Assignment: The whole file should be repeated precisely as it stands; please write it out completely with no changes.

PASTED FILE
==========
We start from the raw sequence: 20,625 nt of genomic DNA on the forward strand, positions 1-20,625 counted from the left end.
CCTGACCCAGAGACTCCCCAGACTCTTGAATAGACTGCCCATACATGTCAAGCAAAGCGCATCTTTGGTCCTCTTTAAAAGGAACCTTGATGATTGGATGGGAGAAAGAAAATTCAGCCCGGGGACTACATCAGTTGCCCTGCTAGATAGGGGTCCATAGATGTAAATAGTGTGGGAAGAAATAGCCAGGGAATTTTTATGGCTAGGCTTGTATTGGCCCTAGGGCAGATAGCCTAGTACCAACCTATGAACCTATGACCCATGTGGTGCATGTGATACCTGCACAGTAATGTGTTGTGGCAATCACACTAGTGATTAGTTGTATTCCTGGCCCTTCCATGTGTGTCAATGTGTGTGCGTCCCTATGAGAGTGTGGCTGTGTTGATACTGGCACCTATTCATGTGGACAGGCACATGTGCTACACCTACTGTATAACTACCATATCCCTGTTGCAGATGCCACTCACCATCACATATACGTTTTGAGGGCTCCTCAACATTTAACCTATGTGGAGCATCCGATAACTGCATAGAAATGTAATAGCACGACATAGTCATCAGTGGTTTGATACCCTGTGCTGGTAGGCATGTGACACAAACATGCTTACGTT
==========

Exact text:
We start from the raw sequence: 20,625 nt of genomic DNA on the forward strand, positions 1-20,625 counted from the left end.
CCTGACCCAGAGACTCCCCAGACTCTTGAATAGACTGCCCATACATGTCAAGCAAAGCGCATCTTTGGTCCTCTTTAAAAGGAACCTTGATGATTGGATGGGAGAAAGAAAATTCAGCCCGGGGACTACATCAGTTGCCCTGCTAGATAGGGGTCCATAGATGTAAATAGTGTGGGAAGAAATAGCCAGGGAATTTTTATGGCTAGGCTTGTATTGGCCCTAGGGCAGATAGCCTAGTACCAACCTATGAACCTATGACCCATGTGGTGCATGTGATACCTGCACAGTAATGTGTTGTGGCAATCACACTAGTGATTAGTTGTATTCCTGGCCCTTCCATGTGTGTCAATGTGTGTGCGTCCCTATGAGAGTGTGGCTGTGTTGATACTGGCACCTATTCATGTGGACAGGCACATGTGCTACACCTACTGTATAACTACCATATCCCTGTTGCAGATGCCACTCACCATCACATATACGTTTTGAGGGCTCCTCAACATTTAACCTATGTGGAGCATCCGATAACTGCATAGAAATGTAATAGCACGACATAGTCATCAGTGGTTTGATACCCTGTGCTGGTAGGCATGTGACACAAACATGCTTACGTT